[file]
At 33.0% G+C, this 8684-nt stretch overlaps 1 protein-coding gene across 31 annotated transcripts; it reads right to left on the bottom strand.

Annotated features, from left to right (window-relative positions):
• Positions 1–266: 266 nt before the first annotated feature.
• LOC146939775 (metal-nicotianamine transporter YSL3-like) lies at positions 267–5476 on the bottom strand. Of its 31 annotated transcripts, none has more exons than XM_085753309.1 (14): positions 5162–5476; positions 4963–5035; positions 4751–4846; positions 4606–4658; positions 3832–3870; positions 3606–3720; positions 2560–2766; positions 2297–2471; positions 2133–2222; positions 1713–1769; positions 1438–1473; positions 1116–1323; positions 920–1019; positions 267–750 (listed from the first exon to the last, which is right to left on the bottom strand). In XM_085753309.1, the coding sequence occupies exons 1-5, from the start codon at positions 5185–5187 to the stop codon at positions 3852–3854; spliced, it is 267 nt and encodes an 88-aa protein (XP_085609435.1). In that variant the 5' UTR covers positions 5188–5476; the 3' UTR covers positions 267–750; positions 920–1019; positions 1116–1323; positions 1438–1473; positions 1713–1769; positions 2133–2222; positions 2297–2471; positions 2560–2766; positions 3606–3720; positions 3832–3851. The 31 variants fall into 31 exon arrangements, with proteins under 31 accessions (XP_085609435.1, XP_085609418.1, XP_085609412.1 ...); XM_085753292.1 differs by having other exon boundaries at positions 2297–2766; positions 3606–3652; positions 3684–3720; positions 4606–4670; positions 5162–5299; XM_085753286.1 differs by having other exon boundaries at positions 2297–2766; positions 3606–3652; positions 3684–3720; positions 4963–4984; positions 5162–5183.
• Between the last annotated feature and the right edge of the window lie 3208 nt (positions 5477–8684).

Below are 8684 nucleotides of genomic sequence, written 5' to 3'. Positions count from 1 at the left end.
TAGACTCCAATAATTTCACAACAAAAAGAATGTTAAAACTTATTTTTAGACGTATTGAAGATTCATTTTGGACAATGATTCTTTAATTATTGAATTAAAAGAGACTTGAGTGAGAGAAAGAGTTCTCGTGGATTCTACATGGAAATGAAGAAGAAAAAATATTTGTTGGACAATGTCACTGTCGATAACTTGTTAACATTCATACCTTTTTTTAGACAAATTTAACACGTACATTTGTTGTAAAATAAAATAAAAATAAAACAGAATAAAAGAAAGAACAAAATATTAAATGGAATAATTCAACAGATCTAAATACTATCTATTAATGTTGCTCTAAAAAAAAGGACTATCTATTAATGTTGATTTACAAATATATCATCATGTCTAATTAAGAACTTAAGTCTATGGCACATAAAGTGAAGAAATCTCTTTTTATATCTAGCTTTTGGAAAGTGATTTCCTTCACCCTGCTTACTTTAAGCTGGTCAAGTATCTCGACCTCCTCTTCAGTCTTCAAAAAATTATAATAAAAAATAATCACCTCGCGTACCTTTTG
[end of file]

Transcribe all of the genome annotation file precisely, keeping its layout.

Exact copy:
At 33.0% G+C, this 8684-nt stretch overlaps 1 protein-coding gene across 31 annotated transcripts; it reads right to left on the bottom strand.

Annotated features, from left to right (window-relative positions):
• Positions 1–266: 266 nt before the first annotated feature.
• LOC146939775 (metal-nicotianamine transporter YSL3-like) lies at positions 267–5476 on the bottom strand. Of its 31 annotated transcripts, none has more exons than XM_085753309.1 (14): positions 5162–5476; positions 4963–5035; positions 4751–4846; positions 4606–4658; positions 3832–3870; positions 3606–3720; positions 2560–2766; positions 2297–2471; positions 2133–2222; positions 1713–1769; positions 1438–1473; positions 1116–1323; positions 920–1019; positions 267–750 (listed from the first exon to the last, which is right to left on the bottom strand). In XM_085753309.1, the coding sequence occupies exons 1-5, from the start codon at positions 5185–5187 to the stop codon at positions 3852–3854; spliced, it is 267 nt and encodes an 88-aa protein (XP_085609435.1). In that variant the 5' UTR covers positions 5188–5476; the 3' UTR covers positions 267–750; positions 920–1019; positions 1116–1323; positions 1438–1473; positions 1713–1769; positions 2133–2222; positions 2297–2471; positions 2560–2766; positions 3606–3720; positions 3832–3851. The 31 variants fall into 31 exon arrangements, with proteins under 31 accessions (XP_085609435.1, XP_085609418.1, XP_085609412.1 ...); XM_085753292.1 differs by having other exon boundaries at positions 2297–2766; positions 3606–3652; positions 3684–3720; positions 4606–4670; positions 5162–5299; XM_085753286.1 differs by having other exon boundaries at positions 2297–2766; positions 3606–3652; positions 3684–3720; positions 4963–4984; positions 5162–5183.
• Between the last annotated feature and the right edge of the window lie 3208 nt (positions 5477–8684).

Below are 8684 nucleotides of genomic sequence, written 5' to 3'. Positions count from 1 at the left end.
TAGACTCCAATAATTTCACAACAAAAAGAATGTTAAAACTTATTTTTAGACGTATTGAAGATTCATTTTGGACAATGATTCTTTAATTATTGAATTAAAAGAGACTTGAGTGAGAGAAAGAGTTCTCGTGGATTCTACATGGAAATGAAGAAGAAAAAATATTTGTTGGACAATGTCACTGTCGATAACTTGTTAACATTCATACCTTTTTTTAGACAAATTTAACACGTACATTTGTTGTAAAATAAAATAAAAATAAAACAGAATAAAAGAAAGAACAAAATATTAAATGGAATAATTCAACAGATCTAAATACTATCTATTAATGTTGCTCTAAAAAAAAGGACTATCTATTAATGTTGATTTACAAATATATCATCATGTCTAATTAAGAACTTAAGTCTATGGCACATAAAGTGAAGAAATCTCTTTTTATATCTAGCTTTTGGAAAGTGATTTCCTTCACCCTGCTTACTTTAAGCTGGTCAAGTATCTCGACCTCCTCTTCAGTCTTCAAAAAATTATAATAAAAAATAATCACCTCGCGTACCTTTTG